News•May 17, 2016
Marine Parks Help Global Fish Stocks Withstand Warming
By John Upton
New and expanded marine parks and fishing rules could be powerful antidotes for threats of famine as fisheries dwindle from climate change and overfishing, new research has shown.
An ambitious new analysis of big marine data produced from thousands of dives by citizen scientists worldwide has detected a powerful link between the biodiversity of a coral or rocky reef and the size of the fisheries it supports.
Fishing restrictions can help fisheries cope with climate change, new research shows.
Credit: Thangaraj Kumaravel/Flickr
“Biodiversity — the number of species and how different they are — is as important as climate to global production of fish,” said Emmett Duffy, a Smithsonian Institution scientist who led the analysis, published Monday in Proceedings of the National Academy of Sciences. “This was a big surprise.”
Previous research has linked climate change with biodiversity declines in the oceans. The new findings show that means warming could also reduce fish stocks, which have been falling as fishermen reach deeper into the oceans for their hauls.
The findings come as the U.S. and other countries create new marine parks to protect ocean biodiversity, and as the world strives through a new United Nations treaty to stem runaway climate pollution. Most of the extra heat from global warming ends up in the oceans.
The U.N. says the world’s fishing fleets are either fully exploiting or already overexploiting 80 percent of monitored fish stocks.
Duffy and four other researchers compared the estimated weights of fish stocks in reefs around the world with a long list of environmental factors, such as nearby human population size, sea-surface temperatures, temperature variability and nutrient pollution. The data came from the global Reef Life Survey project.
Coral and rocky reefs are of special interest to marine ecologists because they serve as nurseries for fish stocks. Research published earlier this year showed Great Barrier Reef coral recover from storms, predators and bleaching more quickly in areas where fishing is banned, helping to restore the natural habitat that’s relied upon by fisheries.
The strongest relationships the scientists discovered in these reef ecosystems were between fish stocks and biodiversity and temperature.
“This suggest that changes in biodiversity are likely to be on a similar scale in terms of their impacts as climate change,” Duffy said. “Biodiversity seems to protect fish communities against climate change.”
The findings add urgency to efforts underway through the United Nations to protect at least 10 percent of the global ocean from fishing and other industrial activities by 2020. So far, less than half that amount has been protected.
Meanwhile, U.N. negotiations began this year in an attempt to regulate fishing on the high seas for the first time. The high seas lie outside of national territories, where fisheries can be legally plundered because domestic laws do not apply. They cover about half of the planet.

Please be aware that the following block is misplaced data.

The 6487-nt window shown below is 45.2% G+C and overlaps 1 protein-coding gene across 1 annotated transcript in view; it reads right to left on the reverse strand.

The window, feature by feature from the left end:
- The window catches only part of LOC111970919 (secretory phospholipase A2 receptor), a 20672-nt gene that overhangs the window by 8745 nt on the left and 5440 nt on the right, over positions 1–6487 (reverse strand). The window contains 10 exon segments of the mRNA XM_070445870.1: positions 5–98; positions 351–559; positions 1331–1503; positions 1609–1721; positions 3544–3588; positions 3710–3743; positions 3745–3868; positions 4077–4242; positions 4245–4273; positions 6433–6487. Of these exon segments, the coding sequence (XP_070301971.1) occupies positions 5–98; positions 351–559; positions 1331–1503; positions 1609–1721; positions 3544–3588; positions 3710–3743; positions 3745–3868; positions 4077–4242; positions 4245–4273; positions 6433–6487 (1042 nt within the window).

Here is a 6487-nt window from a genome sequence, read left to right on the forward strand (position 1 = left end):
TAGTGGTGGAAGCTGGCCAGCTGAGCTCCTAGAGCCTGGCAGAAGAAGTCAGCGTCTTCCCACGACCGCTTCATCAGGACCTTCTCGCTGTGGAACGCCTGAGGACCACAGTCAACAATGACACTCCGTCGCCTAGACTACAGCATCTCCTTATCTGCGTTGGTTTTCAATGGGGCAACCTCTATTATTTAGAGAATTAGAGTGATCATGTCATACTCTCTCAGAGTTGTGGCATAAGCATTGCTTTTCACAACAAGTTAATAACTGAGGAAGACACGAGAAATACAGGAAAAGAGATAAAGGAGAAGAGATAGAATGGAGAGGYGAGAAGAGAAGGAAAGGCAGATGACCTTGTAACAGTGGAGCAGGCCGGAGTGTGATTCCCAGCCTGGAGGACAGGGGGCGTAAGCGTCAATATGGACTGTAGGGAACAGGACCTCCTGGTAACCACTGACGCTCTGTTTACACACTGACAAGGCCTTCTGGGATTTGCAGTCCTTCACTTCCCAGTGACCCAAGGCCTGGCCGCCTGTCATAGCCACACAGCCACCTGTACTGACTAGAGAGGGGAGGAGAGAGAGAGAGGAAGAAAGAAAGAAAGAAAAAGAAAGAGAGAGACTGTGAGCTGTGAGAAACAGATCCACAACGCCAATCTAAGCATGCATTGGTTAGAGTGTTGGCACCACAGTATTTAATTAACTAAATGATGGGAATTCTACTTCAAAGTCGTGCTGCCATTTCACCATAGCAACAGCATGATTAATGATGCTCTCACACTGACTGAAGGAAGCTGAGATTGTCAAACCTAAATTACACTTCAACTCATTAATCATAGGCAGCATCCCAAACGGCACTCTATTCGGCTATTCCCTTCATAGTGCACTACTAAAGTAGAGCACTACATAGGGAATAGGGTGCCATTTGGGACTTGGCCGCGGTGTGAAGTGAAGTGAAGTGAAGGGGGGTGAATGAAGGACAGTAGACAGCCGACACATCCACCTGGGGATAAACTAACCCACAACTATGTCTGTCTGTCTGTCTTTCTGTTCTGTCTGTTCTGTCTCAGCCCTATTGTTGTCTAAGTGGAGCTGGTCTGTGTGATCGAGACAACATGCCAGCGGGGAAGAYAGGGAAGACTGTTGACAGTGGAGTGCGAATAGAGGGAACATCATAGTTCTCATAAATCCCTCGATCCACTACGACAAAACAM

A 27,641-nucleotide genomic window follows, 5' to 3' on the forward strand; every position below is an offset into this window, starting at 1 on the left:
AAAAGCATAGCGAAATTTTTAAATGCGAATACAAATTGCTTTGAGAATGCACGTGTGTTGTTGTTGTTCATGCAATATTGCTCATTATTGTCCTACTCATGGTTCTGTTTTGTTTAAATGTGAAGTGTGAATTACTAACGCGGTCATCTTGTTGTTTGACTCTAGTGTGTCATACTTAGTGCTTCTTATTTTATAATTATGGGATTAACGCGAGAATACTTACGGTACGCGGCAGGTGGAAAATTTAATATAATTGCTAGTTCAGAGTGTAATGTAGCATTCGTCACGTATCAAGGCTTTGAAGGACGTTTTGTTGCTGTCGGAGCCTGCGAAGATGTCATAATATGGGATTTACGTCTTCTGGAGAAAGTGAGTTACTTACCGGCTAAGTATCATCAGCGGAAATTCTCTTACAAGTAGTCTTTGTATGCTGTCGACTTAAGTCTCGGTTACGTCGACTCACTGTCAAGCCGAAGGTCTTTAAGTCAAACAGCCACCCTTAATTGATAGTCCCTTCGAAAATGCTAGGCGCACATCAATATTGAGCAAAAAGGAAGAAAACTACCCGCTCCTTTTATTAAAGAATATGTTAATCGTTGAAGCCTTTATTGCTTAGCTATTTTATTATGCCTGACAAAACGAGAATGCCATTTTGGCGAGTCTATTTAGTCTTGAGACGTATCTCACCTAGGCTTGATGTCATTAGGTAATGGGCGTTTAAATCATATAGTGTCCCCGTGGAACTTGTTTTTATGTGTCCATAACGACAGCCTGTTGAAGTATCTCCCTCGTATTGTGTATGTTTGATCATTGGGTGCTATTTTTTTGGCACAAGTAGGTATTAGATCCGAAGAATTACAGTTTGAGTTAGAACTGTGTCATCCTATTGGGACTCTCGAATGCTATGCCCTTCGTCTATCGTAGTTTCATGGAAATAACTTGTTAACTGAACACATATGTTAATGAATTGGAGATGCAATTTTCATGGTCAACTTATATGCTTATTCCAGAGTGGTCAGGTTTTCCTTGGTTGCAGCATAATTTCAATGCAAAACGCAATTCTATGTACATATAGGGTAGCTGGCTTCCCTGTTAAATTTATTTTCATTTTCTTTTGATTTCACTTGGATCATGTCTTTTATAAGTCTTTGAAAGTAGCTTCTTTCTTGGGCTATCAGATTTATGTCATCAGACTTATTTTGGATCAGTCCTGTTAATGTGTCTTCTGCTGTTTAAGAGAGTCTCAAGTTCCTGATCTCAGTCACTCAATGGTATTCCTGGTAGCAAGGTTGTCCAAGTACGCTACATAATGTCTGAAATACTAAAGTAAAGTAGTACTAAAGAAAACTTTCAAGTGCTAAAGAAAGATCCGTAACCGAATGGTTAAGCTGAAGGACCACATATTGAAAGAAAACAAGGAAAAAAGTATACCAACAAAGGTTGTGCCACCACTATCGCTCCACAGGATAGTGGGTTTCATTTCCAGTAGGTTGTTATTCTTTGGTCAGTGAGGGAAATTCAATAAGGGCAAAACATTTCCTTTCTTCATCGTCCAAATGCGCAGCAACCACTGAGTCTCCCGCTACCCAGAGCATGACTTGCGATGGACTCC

Catherine Kilduff, a former marine scientist who now works as an attorney for the nonprofit Center for Biological Diversity, said the new findings are “scientific evidence that we need biodiversity” — not just to benefit wildlife, but to protect fisheries that humans depend upon.
Reef Life Survey diver surveying fish in the Coral Sea.
Credit: Graham Edgar
“The key finding is that biodiversity is the cornerstone of ocean health — and that rings really true for me,” Kilduff said. “We need to do everything we can to promote biodiversity, and the question is how to do that.”
The study was the latest piece of evidence from big-data crunching in support of ecologists’ long-held theory that biodiversity protections are key to supporting large and healthy fisheries. That theory has underpinned efforts to expand ocean protections.
“What’s been done in the past were fairly small scale experiments,” said Andrew Brooks, a University of California, Santa Barbara scientist who researches marine fish populations. “There’s alway uncertainty as to whether it really scales up. What we’re really doing now, which has only been possible in the recent past, is we’re gathering up data.”
Brooks contributed to a study published in 2011 that reached similar conclusions regarding the relationship between biodiversity and fisheries size, and to another study that hasn’t yet been published.
“All three papers are generally in agreement that in areas with higher biodiversity, you tend to see higher levels of biomass,” Brooks said.
Brooks said that once biodiversity has been lost from an ocean, it’s very difficult to replace, suggesting it would be more efficient to protect the ecosystems that foster fish stocks now than try to restore them later.
“Increasing biodiversity is hard,” Brooks said. “It’s all about preventing the loss of biodiversity.”